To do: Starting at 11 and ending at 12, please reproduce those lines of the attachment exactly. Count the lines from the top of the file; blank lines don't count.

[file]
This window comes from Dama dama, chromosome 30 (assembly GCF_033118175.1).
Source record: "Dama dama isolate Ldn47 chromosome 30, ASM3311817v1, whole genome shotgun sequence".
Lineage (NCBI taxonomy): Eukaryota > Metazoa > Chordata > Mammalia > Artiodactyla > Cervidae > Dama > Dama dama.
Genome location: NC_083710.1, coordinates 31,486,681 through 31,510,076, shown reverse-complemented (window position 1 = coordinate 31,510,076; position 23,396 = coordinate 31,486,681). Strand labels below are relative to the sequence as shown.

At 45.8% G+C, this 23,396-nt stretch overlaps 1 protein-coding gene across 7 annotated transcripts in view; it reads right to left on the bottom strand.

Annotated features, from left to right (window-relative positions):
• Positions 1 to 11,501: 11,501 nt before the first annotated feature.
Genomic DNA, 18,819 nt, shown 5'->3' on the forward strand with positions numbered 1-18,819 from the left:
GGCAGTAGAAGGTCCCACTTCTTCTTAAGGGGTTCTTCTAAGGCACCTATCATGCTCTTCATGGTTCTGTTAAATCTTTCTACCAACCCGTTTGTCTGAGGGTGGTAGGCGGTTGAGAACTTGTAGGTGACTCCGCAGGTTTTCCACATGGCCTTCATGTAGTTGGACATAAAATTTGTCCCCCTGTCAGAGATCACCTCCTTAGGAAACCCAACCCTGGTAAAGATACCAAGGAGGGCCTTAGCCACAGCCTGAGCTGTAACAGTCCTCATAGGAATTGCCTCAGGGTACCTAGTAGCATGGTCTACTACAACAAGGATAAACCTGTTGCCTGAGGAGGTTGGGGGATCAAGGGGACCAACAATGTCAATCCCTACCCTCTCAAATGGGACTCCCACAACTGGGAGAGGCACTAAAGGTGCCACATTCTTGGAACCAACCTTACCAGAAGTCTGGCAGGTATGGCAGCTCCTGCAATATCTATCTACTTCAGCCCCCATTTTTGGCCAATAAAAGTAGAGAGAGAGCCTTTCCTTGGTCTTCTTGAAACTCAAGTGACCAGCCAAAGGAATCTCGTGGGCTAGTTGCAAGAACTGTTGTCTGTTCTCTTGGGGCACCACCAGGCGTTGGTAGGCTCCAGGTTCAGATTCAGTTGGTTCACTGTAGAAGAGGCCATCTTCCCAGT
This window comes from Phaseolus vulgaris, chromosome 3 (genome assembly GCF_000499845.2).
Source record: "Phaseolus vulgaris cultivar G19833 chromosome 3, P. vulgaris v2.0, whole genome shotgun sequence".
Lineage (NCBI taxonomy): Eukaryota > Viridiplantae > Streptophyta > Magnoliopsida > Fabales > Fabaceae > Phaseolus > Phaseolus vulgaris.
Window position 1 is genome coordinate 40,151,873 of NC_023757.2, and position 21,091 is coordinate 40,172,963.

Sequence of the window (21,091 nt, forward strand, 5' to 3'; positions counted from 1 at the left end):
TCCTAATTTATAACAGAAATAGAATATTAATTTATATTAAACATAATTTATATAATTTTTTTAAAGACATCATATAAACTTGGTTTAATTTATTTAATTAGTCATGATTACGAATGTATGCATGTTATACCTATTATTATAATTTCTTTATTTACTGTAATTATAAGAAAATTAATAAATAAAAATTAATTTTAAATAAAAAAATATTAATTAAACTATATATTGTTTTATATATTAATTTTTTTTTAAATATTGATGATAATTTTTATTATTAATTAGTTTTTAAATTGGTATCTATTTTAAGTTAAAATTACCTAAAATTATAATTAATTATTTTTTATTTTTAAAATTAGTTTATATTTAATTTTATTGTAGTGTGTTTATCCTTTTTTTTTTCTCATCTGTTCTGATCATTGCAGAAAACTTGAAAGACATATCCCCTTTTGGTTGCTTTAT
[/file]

Source record: "Phaseolus vulgaris cultivar G19833 chromosome 3, P. vulgaris v2.0, whole genome shotgun sequence".
Lineage (NCBI taxonomy): Eukaryota > Viridiplantae > Streptophyta > Magnoliopsida > Fabales > Fabaceae > Phaseolus > Phaseolus vulgaris.